mTOR kinase, a key player in the regulation of glial functions: Relevance for the therapy of multiple sclerosis

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57 Citazioni (Scopus)

Abstract

The mammalian target of rapamycin (mTOR) is a serine/threonine protein kinase with a central role in the regulation of cell growth and proliferation, and several intracellular processes, such as mRNA transcription and translation, autophagy and cytoskeletal organization. The relevance of this pathway in the regulation of the immune system is well characterized. mTOR is essential for the proper activation and proliferation of effector T cells, restricts the development of regulatory T cells, and downregulates innate immune responses. Recently, a direct role of mTOR in the modulation of glial functions has also been recognized. Data from our group and others support the notion that mTOR is involved in microglial proinflammatory activation. The kinase regulates several intracellular processes in astrocytes, among which the rate of mRNA degradation of the inducible form of NO synthase. Therefore, the inhibition of mTOR kinase activity in glial cells results in anti-inflammatory actions, suggesting possible beneficial effects of mTOR inhibitors (like rapamycin) in the treatment of inflammatory-based pathologies of the central nervous system. In contrast, mTOR plays an important role in the regulation of oligodendrocyte development and myelination process as well as several neuronal functions, which may limit this therapeutic approach. Nevertheless, as reviewed here, there is robust evidence that rapamycin ameliorates the clinical course of both the relapsing-remitting and the chronic experimental autoimmune encephalomyelitis (EAE), and significantly reduces the hyperalgesia observed before clinical development of EAE. These findings may have important clinical implications for the therapy of multiple sclerosis. © 2012 Wiley Periodicals, Inc.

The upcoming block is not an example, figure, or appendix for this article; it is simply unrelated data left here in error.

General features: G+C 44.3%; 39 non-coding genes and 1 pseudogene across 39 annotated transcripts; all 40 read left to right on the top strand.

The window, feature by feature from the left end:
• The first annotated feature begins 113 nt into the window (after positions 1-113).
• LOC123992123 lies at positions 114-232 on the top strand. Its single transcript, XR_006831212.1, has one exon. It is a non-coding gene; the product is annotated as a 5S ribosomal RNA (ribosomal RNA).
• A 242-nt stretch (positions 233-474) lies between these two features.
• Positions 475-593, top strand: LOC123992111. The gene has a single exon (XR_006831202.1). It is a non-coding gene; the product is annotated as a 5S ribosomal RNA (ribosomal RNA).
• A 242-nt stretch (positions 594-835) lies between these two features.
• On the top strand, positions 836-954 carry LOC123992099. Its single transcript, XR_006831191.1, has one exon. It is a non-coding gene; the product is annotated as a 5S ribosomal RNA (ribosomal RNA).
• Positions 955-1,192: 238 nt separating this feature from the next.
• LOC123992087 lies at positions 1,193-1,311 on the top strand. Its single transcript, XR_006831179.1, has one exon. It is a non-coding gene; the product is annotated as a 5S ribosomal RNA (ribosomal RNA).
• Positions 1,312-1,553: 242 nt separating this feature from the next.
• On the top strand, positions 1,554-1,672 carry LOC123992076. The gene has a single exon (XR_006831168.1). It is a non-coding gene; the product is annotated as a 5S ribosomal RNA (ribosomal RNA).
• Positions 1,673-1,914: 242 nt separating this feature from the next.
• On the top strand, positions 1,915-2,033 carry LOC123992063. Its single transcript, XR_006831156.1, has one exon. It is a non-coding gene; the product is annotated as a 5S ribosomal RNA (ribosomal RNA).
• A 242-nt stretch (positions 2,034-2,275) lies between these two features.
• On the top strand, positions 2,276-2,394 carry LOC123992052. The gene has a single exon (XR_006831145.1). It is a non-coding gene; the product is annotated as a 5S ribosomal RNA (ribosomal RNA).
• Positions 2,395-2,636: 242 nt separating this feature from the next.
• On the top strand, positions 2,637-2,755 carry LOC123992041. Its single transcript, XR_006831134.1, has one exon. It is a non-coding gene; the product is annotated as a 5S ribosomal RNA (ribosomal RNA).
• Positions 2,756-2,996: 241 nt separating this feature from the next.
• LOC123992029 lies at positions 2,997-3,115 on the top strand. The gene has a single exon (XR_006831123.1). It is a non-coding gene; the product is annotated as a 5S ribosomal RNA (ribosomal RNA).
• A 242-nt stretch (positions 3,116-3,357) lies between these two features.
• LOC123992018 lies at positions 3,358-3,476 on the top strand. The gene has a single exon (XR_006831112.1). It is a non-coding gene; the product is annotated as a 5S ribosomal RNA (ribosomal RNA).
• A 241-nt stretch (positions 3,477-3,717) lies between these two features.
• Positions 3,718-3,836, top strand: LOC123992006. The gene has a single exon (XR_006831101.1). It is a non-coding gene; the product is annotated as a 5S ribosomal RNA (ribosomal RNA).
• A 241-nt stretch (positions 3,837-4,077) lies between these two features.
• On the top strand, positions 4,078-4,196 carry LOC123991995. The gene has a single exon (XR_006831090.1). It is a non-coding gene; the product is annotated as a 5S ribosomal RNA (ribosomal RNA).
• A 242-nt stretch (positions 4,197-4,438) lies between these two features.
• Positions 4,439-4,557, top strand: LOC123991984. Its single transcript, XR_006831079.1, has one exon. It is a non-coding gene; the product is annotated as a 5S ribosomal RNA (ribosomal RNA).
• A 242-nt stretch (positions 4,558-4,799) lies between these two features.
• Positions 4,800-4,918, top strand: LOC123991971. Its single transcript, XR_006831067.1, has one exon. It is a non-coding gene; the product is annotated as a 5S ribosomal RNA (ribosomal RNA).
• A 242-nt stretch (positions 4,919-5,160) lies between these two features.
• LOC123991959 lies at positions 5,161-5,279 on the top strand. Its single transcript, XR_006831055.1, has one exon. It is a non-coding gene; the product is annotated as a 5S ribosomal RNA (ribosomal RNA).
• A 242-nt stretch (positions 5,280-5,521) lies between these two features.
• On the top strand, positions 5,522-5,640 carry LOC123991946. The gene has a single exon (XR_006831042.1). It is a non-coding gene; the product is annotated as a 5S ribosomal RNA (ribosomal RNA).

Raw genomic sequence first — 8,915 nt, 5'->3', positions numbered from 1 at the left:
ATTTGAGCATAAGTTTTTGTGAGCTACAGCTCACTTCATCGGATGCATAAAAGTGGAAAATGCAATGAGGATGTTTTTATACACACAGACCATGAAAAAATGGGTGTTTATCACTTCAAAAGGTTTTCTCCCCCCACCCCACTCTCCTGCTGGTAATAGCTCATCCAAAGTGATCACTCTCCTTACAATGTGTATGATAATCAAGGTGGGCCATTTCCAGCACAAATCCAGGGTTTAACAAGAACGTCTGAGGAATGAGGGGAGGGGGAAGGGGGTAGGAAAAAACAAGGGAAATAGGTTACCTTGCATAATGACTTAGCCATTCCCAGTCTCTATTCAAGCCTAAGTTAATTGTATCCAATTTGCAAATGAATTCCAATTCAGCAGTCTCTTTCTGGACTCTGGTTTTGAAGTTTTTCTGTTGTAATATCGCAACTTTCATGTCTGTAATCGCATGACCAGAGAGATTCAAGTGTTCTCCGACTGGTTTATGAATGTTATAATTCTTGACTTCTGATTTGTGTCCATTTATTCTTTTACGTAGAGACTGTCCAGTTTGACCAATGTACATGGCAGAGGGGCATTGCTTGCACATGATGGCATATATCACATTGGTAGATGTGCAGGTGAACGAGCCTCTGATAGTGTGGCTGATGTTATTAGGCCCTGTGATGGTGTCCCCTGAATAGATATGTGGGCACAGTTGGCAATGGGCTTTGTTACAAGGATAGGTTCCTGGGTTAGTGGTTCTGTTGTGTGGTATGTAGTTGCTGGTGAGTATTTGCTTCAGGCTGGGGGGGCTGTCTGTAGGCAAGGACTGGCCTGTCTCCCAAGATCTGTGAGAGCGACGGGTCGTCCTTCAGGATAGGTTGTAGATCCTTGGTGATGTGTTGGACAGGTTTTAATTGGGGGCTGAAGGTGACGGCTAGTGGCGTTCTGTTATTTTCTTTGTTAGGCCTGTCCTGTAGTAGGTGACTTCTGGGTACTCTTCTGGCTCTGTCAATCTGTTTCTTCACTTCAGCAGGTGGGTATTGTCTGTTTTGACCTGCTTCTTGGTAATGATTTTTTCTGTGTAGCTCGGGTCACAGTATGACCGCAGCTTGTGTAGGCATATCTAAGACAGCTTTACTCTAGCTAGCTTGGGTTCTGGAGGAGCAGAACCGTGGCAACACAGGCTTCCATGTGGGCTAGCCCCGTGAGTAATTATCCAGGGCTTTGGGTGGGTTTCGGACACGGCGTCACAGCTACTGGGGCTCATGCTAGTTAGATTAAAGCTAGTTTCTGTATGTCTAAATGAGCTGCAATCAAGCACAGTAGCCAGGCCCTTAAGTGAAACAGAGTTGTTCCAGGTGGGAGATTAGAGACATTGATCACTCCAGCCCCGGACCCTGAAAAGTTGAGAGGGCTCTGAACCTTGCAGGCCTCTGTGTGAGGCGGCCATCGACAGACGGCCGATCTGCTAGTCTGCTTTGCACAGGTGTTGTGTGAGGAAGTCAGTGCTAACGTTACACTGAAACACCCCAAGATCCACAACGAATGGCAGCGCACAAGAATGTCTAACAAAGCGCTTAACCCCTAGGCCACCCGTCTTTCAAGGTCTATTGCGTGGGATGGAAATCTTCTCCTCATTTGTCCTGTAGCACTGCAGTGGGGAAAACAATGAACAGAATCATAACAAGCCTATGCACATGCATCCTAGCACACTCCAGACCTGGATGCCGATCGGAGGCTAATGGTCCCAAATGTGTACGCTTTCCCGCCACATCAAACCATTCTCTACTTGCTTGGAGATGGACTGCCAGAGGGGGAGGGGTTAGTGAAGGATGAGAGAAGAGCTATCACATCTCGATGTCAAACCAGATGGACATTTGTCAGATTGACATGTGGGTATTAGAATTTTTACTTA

Lingua originaleEnglish
pagine (da-a)301-311
Numero di pagine11
RivistaGLIA
Volume61
DOI
Stato di pubblicazionePubblicato - 2013

Keywords

  • EAE
  • NOS2
  • T cells
  • astrocytes
  • inflammation
  • mTOR
  • microglia
  • multiple sclerosis
  • myelination
  • neuroprotection
  • oligodendrocytes
  • peripheral immune system

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